If you own a Kindle, you also own a mobile Web browser. But chances are you never use it. That's because it's a lousy experience and one Amazon does its best to keep away from users (hint: look in the gadget's "experimental" menu).
But maybe Amazon is ready to rethink the Web.
It's possible that Amazon is thinking about something other than the Kindle here. But a decent Web browser for the e-book reader is long overdue.
I understand why Amazon didn't push the browser when it rolled out its first device in 2007--it had other priorities--but at this point, having a wireless device that only grudgingly accesses the Web makes no sense. And it certainly won't fly once the Apple iPad ships next month.
That said, if Amazon does add a full-fledged browser to the Kindle, the ripple effects will be pretty significant.
I assume, for instance, that adding a real browser requires a conversation with AT&T, which is currently providing "free" wireless coverage for the device. The carrier's coverage doesn't tax its system very much right now, since Kindle users only really need to go online to download new books. But if they could actually use the Web, the equation changes.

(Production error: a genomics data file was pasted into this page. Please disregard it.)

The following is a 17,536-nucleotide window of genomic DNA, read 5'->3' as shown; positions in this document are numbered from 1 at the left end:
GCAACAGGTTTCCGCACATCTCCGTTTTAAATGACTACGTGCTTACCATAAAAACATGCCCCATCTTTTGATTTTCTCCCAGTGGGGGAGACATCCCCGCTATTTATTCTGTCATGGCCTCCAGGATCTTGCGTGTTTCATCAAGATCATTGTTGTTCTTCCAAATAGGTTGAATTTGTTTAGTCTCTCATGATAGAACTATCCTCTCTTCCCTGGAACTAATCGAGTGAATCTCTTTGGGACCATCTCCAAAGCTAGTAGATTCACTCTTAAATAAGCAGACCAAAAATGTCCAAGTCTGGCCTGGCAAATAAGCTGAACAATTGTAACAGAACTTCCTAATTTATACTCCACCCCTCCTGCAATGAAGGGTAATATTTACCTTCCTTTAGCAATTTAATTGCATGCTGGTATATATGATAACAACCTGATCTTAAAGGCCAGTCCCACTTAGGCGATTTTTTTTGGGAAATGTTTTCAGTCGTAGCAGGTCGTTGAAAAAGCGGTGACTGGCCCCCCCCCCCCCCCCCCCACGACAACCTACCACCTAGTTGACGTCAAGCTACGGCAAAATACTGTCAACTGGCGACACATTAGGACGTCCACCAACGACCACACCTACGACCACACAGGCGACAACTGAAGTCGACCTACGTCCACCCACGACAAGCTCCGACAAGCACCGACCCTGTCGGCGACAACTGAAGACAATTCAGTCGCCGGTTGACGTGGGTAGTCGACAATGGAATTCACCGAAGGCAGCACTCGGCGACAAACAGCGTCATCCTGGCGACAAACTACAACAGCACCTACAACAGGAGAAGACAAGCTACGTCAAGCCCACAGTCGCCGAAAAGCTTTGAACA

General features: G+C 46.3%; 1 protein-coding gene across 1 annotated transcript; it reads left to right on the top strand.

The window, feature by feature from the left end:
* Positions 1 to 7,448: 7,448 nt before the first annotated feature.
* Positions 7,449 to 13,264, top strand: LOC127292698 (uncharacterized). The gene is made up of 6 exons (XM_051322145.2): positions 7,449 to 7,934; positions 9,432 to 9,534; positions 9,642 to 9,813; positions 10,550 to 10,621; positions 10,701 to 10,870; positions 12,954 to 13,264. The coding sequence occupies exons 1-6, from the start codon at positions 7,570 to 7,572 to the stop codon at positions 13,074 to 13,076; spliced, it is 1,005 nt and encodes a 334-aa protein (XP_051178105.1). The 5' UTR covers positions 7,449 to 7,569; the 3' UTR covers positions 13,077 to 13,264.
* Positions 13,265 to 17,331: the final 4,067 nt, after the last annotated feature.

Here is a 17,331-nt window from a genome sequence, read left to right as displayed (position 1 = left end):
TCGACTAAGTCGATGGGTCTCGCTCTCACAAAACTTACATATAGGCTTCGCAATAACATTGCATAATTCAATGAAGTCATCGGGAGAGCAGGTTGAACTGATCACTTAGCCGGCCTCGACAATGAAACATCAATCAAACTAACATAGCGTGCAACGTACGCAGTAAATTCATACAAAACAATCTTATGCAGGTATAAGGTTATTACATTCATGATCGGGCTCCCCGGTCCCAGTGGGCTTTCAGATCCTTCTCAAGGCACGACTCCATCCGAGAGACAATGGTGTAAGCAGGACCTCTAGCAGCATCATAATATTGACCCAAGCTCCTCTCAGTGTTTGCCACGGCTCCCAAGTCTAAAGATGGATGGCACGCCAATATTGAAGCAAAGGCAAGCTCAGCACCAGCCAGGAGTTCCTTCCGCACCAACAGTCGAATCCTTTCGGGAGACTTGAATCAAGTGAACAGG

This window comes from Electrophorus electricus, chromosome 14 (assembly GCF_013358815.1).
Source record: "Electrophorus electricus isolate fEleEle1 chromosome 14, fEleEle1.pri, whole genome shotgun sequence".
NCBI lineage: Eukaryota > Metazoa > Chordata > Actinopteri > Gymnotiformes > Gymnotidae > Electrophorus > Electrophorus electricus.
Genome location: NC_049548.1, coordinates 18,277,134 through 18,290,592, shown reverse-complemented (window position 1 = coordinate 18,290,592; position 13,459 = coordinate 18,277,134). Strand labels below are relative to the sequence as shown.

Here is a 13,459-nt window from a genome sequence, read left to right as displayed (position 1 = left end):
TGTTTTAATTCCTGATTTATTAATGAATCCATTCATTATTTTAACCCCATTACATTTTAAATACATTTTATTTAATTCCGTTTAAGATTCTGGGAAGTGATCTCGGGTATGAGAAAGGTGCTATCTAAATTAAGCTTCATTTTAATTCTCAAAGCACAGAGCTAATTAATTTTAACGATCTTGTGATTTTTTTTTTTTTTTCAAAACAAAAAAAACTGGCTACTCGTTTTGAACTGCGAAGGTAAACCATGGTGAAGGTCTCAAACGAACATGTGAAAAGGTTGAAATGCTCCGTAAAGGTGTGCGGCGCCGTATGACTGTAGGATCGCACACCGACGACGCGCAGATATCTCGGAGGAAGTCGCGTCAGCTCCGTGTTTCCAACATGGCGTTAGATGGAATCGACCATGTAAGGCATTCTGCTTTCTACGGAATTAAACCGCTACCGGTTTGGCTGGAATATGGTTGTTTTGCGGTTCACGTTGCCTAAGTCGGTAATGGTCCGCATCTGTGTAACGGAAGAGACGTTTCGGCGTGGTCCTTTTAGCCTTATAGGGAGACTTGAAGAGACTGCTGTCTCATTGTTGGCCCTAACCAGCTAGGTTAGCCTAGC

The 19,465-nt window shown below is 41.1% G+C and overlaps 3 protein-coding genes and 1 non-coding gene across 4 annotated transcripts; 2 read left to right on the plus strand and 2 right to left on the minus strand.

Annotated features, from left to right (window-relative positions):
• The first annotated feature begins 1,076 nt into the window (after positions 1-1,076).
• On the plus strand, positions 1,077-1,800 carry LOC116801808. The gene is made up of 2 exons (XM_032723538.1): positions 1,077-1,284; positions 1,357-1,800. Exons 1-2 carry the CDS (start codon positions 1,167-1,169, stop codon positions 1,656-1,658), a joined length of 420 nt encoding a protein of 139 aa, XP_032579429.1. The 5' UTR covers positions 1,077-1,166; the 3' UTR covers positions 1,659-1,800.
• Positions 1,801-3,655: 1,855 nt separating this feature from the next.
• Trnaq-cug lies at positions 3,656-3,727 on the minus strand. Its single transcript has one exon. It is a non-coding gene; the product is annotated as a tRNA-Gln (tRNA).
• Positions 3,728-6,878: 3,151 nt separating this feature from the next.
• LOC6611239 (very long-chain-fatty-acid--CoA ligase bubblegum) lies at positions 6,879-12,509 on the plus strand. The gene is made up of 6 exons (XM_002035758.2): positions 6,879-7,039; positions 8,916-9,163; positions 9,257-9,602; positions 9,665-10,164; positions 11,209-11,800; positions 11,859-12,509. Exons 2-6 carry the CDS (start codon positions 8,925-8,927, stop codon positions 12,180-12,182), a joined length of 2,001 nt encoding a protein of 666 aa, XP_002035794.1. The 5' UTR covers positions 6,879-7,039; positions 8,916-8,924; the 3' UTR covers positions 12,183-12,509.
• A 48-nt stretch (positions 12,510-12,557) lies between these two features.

And a real Web browser means publishers who are selling subscriptions to their titles via the Kindle will have to rethink that strategy, too.
I don't get the point of paying $13.99 a month for a subscription to The New York Times on a Kindle to begin with. But if you can get a decent version of the paper for free--and updated in real time--via the Web on the same machine, then there's no point at all.
The Times is already working on a Web pay wall, of course. But adding a real browser to the Kindle may push other publishers to think even harder about walling off their stuff, too.